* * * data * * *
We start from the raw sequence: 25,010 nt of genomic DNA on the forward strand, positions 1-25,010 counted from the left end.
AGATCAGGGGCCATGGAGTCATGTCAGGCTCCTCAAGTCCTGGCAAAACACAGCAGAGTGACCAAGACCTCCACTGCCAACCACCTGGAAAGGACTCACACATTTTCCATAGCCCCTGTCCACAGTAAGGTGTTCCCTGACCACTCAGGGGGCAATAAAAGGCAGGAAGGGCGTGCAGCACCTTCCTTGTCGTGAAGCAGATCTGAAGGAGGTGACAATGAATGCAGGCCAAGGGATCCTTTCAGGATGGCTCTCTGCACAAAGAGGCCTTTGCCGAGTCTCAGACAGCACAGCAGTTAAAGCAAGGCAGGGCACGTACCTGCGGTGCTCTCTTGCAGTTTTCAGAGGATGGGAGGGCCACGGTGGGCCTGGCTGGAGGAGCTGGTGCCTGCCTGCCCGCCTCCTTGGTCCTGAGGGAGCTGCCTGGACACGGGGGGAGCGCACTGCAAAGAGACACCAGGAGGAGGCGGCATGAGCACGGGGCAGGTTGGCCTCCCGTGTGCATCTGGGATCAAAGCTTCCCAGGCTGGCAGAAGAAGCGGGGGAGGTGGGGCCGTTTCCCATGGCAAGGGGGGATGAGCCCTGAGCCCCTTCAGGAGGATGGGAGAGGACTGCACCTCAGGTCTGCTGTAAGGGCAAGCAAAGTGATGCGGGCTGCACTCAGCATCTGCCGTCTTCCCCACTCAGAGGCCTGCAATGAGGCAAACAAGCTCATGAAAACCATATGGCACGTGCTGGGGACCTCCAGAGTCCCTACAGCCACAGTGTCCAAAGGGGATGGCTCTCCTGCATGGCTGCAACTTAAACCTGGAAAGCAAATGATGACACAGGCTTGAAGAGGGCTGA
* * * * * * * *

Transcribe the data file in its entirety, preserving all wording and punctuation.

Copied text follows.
We start from the raw sequence: 25,010 nt of genomic DNA on the forward strand, positions 1-25,010 counted from the left end.
AGATCAGGGGCCATGGAGTCATGTCAGGCTCCTCAAGTCCTGGCAAAACACAGCAGAGTGACCAAGACCTCCACTGCCAACCACCTGGAAAGGACTCACACATTTTCCATAGCCCCTGTCCACAGTAAGGTGTTCCCTGACCACTCAGGGGGCAATAAAAGGCAGGAAGGGCGTGCAGCACCTTCCTTGTCGTGAAGCAGATCTGAAGGAGGTGACAATGAATGCAGGCCAAGGGATCCTTTCAGGATGGCTCTCTGCACAAAGAGGCCTTTGCCGAGTCTCAGACAGCACAGCAGTTAAAGCAAGGCAGGGCACGTACCTGCGGTGCTCTCTTGCAGTTTTCAGAGGATGGGAGGGCCACGGTGGGCCTGGCTGGAGGAGCTGGTGCCTGCCTGCCCGCCTCCTTGGTCCTGAGGGAGCTGCCTGGACACGGGGGGAGCGCACTGCAAAGAGACACCAGGAGGAGGCGGCATGAGCACGGGGCAGGTTGGCCTCCCGTGTGCATCTGGGATCAAAGCTTCCCAGGCTGGCAGAAGAAGCGGGGGAGGTGGGGCCGTTTCCCATGGCAAGGGGGGATGAGCCCTGAGCCCCTTCAGGAGGATGGGAGAGGACTGCACCTCAGGTCTGCTGTAAGGGCAAGCAAAGTGATGCGGGCTGCACTCAGCATCTGCCGTCTTCCCCACTCAGAGGCCTGCAATGAGGCAAACAAGCTCATGAAAACCATATGGCACGTGCTGGGGACCTCCAGAGTCCCTACAGCCACAGTGTCCAAAGGGGATGGCTCTCCTGCATGGCTGCAACTTAAACCTGGAAAGCAAATGATGACACAGGCTTGAAGAGGGCTGA